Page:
Breakthroughs Blog

City of Hope has so many breakthroughs in cancer, diabetes and HIV/AIDS - and so many stories - that we've tailored our blog, Breakthroughs, to provide something for every reader. Whether the breakthroughs are about medical research, treatment advances or personal triumphs, they're all connected.

Fertility after cancer | City of Hope
Fertility After Cancer: Your Questions Answered

August 29, 2017 | City of Hope

For many, having a family is an important phase of life after cancer. But cancer can affect the odds of conceiving a baby. Here’s what you need to know about planning for and addressing cancer-related infertility.

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man looking out the window
Men and Prostate Cancer: The Emotional Impact

March 9, 2017 | Samantha Bonar

Prostate cancer doesn’t just affect men physically. Men diagnosed with prostate cancer face a unique set of emotional issues. The diagnosis of cancer in itself can be overwhelming enough, but the stigma associated with prostate cancer often prevents them from seeking emotional help, according to experts at City of Hope.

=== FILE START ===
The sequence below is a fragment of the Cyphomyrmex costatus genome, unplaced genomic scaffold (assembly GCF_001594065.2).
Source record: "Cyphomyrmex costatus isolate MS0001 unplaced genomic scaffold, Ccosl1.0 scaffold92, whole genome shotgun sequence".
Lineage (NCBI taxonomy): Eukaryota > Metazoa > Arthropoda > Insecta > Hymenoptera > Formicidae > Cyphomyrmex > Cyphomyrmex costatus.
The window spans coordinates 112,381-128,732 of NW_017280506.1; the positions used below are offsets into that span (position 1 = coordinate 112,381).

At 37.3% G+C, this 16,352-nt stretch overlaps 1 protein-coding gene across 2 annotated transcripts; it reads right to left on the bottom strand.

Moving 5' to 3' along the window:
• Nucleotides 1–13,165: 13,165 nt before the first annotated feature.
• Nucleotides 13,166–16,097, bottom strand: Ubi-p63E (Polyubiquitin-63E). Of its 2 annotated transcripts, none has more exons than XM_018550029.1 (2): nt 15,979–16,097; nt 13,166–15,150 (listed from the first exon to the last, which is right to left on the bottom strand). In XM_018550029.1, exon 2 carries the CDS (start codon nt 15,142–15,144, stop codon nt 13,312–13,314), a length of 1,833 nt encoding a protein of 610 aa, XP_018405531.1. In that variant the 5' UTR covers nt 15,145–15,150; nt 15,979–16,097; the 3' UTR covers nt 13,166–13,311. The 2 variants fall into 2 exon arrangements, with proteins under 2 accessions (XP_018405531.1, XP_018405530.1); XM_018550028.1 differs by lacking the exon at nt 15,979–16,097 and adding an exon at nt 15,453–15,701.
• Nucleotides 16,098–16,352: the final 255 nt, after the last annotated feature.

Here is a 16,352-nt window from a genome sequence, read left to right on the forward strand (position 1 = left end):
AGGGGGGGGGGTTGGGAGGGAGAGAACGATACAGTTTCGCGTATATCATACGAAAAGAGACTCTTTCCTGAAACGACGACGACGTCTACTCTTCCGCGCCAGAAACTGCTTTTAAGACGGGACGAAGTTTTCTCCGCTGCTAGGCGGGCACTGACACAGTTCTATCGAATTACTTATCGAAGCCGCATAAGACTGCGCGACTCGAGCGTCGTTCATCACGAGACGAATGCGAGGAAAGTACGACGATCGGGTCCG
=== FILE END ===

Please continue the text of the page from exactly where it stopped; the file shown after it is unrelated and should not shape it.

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Concern about Paxil's effect on breast cancer risk misses larger point

March 4, 2014 | Nicole White

A new test that allows researchers to quickly identify drugs and chemicals that could disrupt the balance of hormones in the body – potentially affecting development and progression of cancer, including breast cancer – has raised worries about the common antidepressant Paxil.

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Raynald Samoa
Meet our doctors: Endocrinologist Raynald Samoa on diabetes

October 12, 2013 | Kim Proescholdt

City of Hope endocrinologist Raynald Samoa, M.D., has seen a lot of people struggle with their weight. His roots are in the South Pacific, a region that has eight of the 10 countries with the highest prevalence of obesity in the world, according to Forbes.

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Exercise
Exercise lowers breast cancer risk; now researchers learn how

April 12, 2013 | Roberta Nichols

For nearly two decades, researchers have theorized that physical activity helps prevent breast cancer – particularly in older women – by lowering their estrogen levels. Exercise has been known to lower the risk of breast cancer.

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